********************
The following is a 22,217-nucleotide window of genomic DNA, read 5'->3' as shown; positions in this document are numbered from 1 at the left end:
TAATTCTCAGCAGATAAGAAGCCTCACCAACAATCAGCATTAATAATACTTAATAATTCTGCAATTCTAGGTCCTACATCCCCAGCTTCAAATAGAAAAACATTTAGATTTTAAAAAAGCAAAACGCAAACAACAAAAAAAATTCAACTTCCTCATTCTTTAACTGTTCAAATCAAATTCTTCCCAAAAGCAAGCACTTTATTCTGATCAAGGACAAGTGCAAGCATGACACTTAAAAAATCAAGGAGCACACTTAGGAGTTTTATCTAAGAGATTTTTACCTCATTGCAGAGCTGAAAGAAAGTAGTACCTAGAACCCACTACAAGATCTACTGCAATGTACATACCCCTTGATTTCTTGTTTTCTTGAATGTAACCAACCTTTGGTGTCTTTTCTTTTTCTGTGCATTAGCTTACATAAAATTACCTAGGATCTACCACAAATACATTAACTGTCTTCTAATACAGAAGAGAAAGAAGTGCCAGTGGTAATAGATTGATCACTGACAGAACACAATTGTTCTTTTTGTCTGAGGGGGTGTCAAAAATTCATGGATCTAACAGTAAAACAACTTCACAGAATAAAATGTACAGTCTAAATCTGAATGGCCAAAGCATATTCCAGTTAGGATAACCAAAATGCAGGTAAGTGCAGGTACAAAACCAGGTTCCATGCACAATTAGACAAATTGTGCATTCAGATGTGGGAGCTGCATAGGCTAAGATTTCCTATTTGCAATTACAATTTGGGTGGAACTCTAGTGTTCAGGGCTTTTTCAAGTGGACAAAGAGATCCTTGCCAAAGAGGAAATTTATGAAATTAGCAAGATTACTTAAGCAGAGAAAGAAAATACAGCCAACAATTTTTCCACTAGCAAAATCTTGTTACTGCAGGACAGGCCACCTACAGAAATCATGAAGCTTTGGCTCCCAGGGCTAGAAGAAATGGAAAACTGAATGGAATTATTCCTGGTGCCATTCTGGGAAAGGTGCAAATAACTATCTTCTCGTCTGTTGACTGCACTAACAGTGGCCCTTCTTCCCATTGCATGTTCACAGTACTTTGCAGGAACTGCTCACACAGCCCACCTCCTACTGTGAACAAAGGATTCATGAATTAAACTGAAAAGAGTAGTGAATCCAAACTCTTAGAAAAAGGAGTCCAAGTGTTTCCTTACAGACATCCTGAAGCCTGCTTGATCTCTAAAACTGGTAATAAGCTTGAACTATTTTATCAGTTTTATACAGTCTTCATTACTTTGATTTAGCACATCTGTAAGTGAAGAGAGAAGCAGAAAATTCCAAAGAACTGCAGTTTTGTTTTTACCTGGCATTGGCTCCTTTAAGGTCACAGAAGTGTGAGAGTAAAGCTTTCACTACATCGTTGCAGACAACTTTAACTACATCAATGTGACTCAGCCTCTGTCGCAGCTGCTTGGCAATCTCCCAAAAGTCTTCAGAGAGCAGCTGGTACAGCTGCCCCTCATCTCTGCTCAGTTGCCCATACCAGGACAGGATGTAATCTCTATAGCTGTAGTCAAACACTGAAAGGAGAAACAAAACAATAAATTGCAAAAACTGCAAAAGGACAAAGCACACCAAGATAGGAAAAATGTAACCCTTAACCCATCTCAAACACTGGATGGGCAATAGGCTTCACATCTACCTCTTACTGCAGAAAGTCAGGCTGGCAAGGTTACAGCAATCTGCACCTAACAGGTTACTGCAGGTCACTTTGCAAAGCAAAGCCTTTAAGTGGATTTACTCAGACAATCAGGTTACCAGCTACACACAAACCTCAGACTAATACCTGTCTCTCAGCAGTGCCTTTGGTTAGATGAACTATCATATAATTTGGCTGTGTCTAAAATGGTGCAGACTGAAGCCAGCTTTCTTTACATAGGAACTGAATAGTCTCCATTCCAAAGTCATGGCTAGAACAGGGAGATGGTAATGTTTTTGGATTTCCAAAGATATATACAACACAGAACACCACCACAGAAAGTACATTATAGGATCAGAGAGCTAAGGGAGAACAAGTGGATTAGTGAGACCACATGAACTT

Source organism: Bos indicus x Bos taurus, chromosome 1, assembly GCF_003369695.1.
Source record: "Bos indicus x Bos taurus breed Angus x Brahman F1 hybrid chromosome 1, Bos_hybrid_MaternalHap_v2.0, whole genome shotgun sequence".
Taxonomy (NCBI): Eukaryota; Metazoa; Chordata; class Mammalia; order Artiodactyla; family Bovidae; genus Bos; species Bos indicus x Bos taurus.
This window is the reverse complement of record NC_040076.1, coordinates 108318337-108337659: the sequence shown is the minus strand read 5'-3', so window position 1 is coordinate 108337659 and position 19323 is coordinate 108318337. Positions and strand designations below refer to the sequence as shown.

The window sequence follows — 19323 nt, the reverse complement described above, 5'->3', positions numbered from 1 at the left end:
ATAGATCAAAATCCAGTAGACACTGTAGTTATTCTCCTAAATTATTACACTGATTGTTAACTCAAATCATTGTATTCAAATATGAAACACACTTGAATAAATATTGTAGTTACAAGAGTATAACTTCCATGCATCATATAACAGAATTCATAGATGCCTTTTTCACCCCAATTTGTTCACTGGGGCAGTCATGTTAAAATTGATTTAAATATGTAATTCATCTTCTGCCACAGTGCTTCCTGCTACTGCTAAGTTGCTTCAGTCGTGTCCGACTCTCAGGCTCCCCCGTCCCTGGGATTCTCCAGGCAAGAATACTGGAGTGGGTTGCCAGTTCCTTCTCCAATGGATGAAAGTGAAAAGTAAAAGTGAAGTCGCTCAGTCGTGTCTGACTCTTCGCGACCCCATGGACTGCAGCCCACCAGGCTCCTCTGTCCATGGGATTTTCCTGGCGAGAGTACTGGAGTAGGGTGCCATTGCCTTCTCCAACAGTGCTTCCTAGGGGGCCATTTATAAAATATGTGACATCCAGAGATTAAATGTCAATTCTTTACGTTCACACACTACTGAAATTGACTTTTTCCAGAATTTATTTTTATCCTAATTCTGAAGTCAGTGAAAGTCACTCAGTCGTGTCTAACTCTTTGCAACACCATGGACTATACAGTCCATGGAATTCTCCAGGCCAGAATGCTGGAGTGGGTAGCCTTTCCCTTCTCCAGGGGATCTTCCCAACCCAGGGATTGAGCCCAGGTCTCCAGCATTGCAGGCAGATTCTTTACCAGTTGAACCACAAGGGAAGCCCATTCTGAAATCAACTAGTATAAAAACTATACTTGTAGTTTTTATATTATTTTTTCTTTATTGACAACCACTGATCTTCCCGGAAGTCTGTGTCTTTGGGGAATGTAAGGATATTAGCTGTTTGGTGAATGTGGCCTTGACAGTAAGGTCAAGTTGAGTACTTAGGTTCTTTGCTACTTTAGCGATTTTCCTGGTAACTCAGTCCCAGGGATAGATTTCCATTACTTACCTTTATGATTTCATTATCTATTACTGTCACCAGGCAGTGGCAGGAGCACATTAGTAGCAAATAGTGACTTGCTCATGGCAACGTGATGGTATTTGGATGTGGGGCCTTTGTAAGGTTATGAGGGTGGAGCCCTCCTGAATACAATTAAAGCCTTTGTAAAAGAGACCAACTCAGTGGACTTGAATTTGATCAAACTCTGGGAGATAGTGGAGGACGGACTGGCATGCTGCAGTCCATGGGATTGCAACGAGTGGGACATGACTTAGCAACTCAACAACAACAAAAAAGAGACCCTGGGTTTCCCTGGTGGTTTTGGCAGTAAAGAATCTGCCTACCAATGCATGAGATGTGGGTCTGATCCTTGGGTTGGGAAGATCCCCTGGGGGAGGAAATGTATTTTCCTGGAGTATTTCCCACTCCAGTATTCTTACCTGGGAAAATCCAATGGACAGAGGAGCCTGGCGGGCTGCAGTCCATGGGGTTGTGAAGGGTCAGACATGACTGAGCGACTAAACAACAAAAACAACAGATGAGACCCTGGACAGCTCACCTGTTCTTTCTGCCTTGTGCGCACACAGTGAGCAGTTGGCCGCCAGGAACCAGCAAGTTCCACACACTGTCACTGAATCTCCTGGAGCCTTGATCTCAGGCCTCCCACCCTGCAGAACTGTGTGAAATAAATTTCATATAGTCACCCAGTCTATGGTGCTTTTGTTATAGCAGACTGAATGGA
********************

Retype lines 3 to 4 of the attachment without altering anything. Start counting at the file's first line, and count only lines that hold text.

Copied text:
Source organism: Bos indicus x Bos taurus, chromosome 1, assembly GCF_003369695.1.
Source record: "Bos indicus x Bos taurus breed Angus x Brahman F1 hybrid chromosome 1, Bos_hybrid_MaternalHap_v2.0, whole genome shotgun sequence".